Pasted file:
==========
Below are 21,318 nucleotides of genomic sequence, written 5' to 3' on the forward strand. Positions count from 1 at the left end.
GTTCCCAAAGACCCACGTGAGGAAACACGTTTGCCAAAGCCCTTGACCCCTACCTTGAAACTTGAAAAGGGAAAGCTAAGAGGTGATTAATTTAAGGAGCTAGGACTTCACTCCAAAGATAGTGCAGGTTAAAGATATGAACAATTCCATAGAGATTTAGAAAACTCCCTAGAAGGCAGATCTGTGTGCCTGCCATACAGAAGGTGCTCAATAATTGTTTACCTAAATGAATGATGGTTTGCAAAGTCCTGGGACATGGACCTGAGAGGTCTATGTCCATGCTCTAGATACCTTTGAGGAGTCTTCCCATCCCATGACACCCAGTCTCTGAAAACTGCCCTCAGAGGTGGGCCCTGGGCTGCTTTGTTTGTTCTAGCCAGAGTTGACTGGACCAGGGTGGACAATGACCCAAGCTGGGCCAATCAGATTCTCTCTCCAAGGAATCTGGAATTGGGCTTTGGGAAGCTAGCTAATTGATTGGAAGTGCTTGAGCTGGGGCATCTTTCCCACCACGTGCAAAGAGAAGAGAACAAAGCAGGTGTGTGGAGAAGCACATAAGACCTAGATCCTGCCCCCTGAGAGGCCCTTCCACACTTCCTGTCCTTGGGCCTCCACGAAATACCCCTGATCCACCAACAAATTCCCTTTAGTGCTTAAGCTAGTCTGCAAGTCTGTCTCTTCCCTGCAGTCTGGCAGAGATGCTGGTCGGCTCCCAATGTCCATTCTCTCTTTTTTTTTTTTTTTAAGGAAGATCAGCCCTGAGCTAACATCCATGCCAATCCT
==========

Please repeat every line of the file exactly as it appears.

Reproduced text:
Below are 21,318 nucleotides of genomic sequence, written 5' to 3' on the forward strand. Positions count from 1 at the left end.
GTTCCCAAAGACCCACGTGAGGAAACACGTTTGCCAAAGCCCTTGACCCCTACCTTGAAACTTGAAAAGGGAAAGCTAAGAGGTGATTAATTTAAGGAGCTAGGACTTCACTCCAAAGATAGTGCAGGTTAAAGATATGAACAATTCCATAGAGATTTAGAAAACTCCCTAGAAGGCAGATCTGTGTGCCTGCCATACAGAAGGTGCTCAATAATTGTTTACCTAAATGAATGATGGTTTGCAAAGTCCTGGGACATGGACCTGAGAGGTCTATGTCCATGCTCTAGATACCTTTGAGGAGTCTTCCCATCCCATGACACCCAGTCTCTGAAAACTGCCCTCAGAGGTGGGCCCTGGGCTGCTTTGTTTGTTCTAGCCAGAGTTGACTGGACCAGGGTGGACAATGACCCAAGCTGGGCCAATCAGATTCTCTCTCCAAGGAATCTGGAATTGGGCTTTGGGAAGCTAGCTAATTGATTGGAAGTGCTTGAGCTGGGGCATCTTTCCCACCACGTGCAAAGAGAAGAGAACAAAGCAGGTGTGTGGAGAAGCACATAAGACCTAGATCCTGCCCCCTGAGAGGCCCTTCCACACTTCCTGTCCTTGGGCCTCCACGAAATACCCCTGATCCACCAACAAATTCCCTTTAGTGCTTAAGCTAGTCTGCAAGTCTGTCTCTTCCCTGCAGTCTGGCAGAGATGCTGGTCGGCTCCCAATGTCCATTCTCTCTTTTTTTTTTTTTTTAAGGAAGATCAGCCCTGAGCTAACATCCATGCCAATCCT